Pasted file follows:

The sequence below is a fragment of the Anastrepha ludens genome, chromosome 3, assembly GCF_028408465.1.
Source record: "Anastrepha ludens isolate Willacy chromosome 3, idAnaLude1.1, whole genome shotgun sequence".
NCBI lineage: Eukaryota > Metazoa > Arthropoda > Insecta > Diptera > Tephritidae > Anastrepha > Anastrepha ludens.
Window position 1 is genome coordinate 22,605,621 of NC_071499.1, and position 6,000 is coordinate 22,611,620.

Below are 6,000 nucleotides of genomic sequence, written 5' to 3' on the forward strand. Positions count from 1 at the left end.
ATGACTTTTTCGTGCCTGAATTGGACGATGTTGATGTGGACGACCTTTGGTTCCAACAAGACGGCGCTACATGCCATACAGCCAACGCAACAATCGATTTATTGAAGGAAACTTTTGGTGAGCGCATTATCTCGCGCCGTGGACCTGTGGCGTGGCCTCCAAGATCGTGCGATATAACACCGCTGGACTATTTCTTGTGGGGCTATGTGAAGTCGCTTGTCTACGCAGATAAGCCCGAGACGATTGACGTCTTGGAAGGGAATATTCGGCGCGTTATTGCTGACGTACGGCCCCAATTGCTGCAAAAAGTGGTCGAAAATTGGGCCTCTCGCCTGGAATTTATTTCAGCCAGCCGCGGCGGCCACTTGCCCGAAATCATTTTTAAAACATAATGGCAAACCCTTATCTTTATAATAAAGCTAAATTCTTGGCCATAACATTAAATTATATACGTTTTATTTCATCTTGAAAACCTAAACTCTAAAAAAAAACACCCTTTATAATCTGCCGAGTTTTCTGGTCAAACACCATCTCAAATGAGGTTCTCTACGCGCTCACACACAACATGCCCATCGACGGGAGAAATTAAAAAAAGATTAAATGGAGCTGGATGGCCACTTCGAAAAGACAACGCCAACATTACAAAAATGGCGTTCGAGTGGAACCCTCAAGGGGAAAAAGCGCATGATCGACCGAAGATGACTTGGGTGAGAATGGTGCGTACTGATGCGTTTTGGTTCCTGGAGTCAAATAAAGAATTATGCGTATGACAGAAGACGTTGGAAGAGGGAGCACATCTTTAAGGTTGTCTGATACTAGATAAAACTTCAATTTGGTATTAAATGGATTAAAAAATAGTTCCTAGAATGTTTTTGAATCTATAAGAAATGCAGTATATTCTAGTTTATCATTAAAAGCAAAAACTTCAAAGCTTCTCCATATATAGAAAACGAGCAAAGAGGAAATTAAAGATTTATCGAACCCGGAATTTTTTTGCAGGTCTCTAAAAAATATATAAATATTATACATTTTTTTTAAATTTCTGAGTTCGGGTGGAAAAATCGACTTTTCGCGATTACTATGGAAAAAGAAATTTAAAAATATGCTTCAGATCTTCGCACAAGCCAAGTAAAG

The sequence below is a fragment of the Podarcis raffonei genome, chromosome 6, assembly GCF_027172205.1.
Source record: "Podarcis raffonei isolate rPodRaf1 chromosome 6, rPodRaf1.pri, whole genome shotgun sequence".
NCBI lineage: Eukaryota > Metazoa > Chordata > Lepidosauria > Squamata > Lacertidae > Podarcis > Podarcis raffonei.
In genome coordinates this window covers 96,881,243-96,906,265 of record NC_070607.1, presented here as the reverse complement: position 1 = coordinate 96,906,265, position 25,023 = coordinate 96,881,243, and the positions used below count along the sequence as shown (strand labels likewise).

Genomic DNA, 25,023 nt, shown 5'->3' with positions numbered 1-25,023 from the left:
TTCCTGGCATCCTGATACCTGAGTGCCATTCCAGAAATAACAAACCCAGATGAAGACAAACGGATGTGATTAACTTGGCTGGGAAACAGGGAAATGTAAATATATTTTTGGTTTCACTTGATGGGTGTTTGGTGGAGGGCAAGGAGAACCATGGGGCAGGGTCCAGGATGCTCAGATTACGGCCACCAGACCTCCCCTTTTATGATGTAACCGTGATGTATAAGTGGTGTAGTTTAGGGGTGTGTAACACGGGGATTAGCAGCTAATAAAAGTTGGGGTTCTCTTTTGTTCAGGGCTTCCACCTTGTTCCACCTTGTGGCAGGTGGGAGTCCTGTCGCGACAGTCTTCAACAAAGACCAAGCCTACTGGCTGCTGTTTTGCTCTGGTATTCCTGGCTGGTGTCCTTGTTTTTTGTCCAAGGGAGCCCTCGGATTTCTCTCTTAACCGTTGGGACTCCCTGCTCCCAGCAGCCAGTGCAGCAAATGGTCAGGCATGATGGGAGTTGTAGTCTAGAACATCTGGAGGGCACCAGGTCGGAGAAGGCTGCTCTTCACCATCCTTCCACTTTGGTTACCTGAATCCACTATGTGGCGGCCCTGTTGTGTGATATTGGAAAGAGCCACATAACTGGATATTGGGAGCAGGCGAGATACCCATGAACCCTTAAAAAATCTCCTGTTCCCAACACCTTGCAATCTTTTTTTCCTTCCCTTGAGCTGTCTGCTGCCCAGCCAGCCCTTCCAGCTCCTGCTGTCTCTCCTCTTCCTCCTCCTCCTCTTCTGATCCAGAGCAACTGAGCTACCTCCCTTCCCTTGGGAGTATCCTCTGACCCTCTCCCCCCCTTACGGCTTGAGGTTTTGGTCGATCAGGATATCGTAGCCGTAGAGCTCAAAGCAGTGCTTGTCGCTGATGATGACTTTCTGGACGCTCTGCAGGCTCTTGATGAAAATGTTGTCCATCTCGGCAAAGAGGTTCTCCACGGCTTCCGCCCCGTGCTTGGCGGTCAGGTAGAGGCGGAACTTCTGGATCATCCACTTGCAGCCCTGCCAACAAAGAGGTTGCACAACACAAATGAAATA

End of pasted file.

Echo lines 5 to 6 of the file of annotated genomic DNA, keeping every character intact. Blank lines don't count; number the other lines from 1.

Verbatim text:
Below are 6,000 nucleotides of genomic sequence, written 5' to 3' on the forward strand. Positions count from 1 at the left end.
ATGACTTTTTCGTGCCTGAATTGGACGATGTTGATGTGGACGACCTTTGGTTCCAACAAGACGGCGCTACATGCCATACAGCCAACGCAACAATCGATTTATTGAAGGAAACTTTTGGTGAGCGCATTATCTCGCGCCGTGGACCTGTGGCGTGGCCTCCAAGATCGTGCGATATAACACCGCTGGACTATTTCTTGTGGGGCTATGTGAAGTCGCTTGTCTACGCAGATAAGCCCGAGACGATTGACGTCTTGGAAGGGAATATTCGGCGCGTTATTGCTGACGTACGGCCCCAATTGCTGCAAAAAGTGGTCGAAAATTGGGCCTCTCGCCTGGAATTTATTTCAGCCAGCCGCGGCGGCCACTTGCCCGAAATCATTTTTAAAACATAATGGCAAACCCTTATCTTTATAATAAAGCTAAATTCTTGGCCATAACATTAAATTATATACGTTTTATTTCATCTTGAAAACCTAAACTCTAAAAAAAAACACCCTTTATAATCTGCCGAGTTTTCTGGTCAAACACCATCTCAAATGAGGTTCTCTACGCGCTCACACACAACATGCCCATCGACGGGAGAAATTAAAAAAAGATTAAATGGAGCTGGATGGCCACTTCGAAAAGACAACGCCAACATTACAAAAATGGCGTTCGAGTGGAACCCTCAAGGGGAAAAAGCGCATGATCGACCGAAGATGACTTGGGTGAGAATGGTGCGTACTGATGCGTTTTGGTTCCTGGAGTCAAATAAAGAATTATGCGTATGACAGAAGACGTTGGAAGAGGGAGCACATCTTTAAGGTTGTCTGATACTAGATAAAACTTCAATTTGGTATTAAATGGATTAAAAAATAGTTCCTAGAATGTTTTTGAATCTATAAGAAATGCAGTATATTCTAGTTTATCATTAAAAGCAAAAACTTCAAAGCTTCTCCATATATAGAAAACGAGCAAAGAGGAAATTAAAGATTTATCGAACCCGGAATTTTTTTGCAGGTCTCTAAAAAATATATAAATATTATACATTTTTTTTAAATTTCTGAGTTCGGGTGGAAAAATCGACTTTTCGCGATTACTATGGAAAAAGAAATTTAAAAATATGCTTCAGATCTTCGCACAAGCCAAGTAAAG